— NFL UK (@NFLUK) December 24, 2018
...and the buzz surrounding him is gonna return this season. New York's receiving corps isn't exactly the league's most talented group, so it's clear Herndon has a huge opportunity ahead. Ryan Griffin remains in the mix, though he's still recovering from ankle surgery. Herndon has a shot at finding the end-zone 6-8 times in the season ahead, which would easily land him inside the position's top eight.
Eric Ebron, Pittsburgh Steelers
54 percent rostered, ADP 130.7
Somehow, Ebron is still just 27 years old. It feels as if we used to draft him alongside Ben Coates and Frank Wycheck, but apparently that is not the case. My research team confirms he is, in fact, 27. Ebron is also just one year removed from a 14-touchdown season in Indianapolis, a year in which he caught 66 passes for 750 yards. We know he's capable of delivering an exceptional fantasy season because he's already done it. No one should be terribly surprised if he emerges as a red-zone weapon for Pittsburgh. Apparently he spent part of his quarantine offseason staying at Camp Roethlisberger, for what it's worth. Ebron is one of the better final-round fliers at his position, considering his team context and recent history.
Ian Thomas, Carolina Panthers
34 percent rostered, ADP N/A
Pretty much everything is new in Carolina in 2020, including quarterback Teddy Bridgewater (previously in New Orleans), head coach Matt Rhule (previously at Baylor) and OC Joe Brady (previously at LSU). It's really a lot of newness in a year without an in-person offseason program. Thomas, however, is a holdover, and he's no longer the understudy to Greg Olsen (now in Seattle). He's a sneaky candidate to see 90-plus targets as the unchallenged No. 1 tight end on Carolina's roster. Bridgewater's short-to-intermediate passing tendencies should help his cause.
Will Dissly, Seattle Seahawks
8 percent rostered, ADP 126.3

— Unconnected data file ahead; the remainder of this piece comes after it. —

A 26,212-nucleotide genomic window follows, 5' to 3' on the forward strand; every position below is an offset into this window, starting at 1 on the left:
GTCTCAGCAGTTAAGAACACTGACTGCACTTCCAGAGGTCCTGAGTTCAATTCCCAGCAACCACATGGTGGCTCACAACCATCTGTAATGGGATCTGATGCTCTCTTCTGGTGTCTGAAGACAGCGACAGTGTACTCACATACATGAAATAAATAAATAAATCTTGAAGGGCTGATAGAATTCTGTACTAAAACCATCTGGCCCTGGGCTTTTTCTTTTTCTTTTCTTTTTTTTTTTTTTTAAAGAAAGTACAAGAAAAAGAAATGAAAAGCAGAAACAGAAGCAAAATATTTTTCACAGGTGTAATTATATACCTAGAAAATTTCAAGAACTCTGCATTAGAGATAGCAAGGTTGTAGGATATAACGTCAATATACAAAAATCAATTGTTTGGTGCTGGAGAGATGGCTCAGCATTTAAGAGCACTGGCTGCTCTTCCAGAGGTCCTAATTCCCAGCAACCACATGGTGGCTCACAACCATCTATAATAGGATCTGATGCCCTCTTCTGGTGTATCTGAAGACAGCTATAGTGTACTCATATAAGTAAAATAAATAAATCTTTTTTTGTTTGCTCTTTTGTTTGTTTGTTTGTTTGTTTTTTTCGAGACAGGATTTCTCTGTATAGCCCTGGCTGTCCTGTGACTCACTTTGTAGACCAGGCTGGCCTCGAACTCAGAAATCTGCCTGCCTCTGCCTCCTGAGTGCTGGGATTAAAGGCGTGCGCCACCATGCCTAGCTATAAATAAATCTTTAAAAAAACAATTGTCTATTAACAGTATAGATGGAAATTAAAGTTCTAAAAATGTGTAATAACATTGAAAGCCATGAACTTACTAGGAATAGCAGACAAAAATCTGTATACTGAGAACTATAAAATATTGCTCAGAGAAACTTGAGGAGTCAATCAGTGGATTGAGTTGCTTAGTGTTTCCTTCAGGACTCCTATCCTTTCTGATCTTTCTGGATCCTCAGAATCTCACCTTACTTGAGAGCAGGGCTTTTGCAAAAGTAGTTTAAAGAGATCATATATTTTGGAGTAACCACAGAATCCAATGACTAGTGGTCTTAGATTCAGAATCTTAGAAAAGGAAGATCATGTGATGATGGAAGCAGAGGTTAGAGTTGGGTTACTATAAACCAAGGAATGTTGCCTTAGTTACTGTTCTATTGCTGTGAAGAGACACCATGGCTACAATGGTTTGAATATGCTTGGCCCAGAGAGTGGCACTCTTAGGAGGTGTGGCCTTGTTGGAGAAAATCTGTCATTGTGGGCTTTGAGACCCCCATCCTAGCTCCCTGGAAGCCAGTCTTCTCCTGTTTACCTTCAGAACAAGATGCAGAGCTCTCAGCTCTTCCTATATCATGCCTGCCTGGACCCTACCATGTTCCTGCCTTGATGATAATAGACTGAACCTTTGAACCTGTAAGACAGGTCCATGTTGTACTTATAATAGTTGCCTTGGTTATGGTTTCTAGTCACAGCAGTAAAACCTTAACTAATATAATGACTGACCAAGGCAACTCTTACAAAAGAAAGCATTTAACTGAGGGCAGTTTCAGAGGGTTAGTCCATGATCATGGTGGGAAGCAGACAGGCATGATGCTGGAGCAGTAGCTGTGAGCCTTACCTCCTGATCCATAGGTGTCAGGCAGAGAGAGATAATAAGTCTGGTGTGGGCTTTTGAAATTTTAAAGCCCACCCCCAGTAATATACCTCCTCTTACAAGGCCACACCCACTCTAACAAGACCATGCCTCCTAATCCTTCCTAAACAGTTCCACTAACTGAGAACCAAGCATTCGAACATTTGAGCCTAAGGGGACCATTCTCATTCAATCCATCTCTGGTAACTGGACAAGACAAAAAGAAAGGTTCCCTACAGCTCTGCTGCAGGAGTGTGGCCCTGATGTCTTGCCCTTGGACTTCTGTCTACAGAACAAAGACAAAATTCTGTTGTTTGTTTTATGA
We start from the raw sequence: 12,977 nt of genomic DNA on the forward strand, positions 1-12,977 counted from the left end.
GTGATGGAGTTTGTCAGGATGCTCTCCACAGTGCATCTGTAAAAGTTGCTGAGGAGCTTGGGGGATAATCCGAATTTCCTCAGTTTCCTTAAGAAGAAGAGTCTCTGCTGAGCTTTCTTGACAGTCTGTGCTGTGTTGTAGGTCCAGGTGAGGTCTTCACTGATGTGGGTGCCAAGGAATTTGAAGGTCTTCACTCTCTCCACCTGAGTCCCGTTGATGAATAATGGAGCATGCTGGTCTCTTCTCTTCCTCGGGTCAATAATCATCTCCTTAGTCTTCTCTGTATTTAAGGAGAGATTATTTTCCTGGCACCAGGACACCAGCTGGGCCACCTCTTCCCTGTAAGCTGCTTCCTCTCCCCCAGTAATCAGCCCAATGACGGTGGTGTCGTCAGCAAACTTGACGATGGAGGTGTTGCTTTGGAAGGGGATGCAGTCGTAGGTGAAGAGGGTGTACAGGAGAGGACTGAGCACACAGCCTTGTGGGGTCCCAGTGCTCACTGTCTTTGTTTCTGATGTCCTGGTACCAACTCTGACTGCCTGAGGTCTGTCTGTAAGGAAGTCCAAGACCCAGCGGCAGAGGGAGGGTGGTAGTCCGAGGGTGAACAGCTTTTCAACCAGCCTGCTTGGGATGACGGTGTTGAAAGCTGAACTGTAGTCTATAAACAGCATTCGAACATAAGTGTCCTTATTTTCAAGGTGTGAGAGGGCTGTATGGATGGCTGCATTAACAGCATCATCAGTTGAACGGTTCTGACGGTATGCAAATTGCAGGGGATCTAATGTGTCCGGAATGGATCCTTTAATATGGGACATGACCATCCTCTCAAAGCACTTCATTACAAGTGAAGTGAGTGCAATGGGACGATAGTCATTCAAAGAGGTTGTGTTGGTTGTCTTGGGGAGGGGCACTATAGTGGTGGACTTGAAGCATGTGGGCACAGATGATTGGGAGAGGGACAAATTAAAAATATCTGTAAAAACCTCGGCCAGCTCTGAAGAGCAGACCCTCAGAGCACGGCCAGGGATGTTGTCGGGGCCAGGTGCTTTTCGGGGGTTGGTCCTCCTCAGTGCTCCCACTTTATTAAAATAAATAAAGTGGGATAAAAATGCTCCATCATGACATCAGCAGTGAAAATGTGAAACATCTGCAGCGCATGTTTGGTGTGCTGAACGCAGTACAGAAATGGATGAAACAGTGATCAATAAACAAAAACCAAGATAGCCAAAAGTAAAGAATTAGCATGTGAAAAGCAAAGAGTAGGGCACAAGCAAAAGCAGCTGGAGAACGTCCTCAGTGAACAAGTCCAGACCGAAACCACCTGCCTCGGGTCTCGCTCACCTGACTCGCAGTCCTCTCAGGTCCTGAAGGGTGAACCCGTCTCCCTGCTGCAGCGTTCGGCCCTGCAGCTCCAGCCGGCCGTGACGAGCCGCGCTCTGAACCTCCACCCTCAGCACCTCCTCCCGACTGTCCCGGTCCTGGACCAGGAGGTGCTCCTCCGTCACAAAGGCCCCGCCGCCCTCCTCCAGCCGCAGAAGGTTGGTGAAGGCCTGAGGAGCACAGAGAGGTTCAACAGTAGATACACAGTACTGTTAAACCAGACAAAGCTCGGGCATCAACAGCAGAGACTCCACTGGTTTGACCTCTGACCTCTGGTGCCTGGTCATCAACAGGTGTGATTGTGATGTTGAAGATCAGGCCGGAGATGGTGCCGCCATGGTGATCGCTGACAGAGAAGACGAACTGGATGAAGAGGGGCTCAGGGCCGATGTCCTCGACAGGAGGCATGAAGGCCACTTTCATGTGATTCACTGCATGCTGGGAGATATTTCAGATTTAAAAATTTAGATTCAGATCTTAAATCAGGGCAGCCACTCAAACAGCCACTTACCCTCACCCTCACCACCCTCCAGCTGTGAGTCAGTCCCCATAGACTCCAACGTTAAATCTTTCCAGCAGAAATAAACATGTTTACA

For a few games last season, Dissly had the look of a star. He caught 22 of 24 targets for 250 yards and four touchdowns in Weeks 2-5, consistently producing ridiculous highlight plays. An Achilles injury ended his breakout season in October, but his recovery has reportedly gone as well as possible. Dissly cleared his camp physical, which is obviously a good sign. Seattle signed 35-year-old Greg Olsen in the offseason, but this team will roll with plenty of two-TE sets. If Dissly is fully healthy (or anywhere close), we can expect perhaps a half-dozen house calls.
Jace Sternberger, Green Bay Packers
21 percent rostered, ADP N/A
Sternberger played only 60 snaps during the regular season as a rookie, failing to catch a pass. But he saw three targets in the postseason for the Packers and caught 'em all, including a red-zone touchdown reception in the NFC title game...
— Green Bay Packers (@packers) January 20, 2020
Green Bay curiously passed on the top receivers in the 2020 draft, you might recall, and veteran Devin Funchess has opted out of the season. So this team desperately needs a serious contribution from Sternberger. He was placed on the reserve/COVID list last week, which of course is no small concern. But if he's back in the mix relatively soon, he has a chance to claim a substantial workload. You can leave him alone in 10 and 12-team leagues, but he's a reasonable flier in deeper fantasy formats.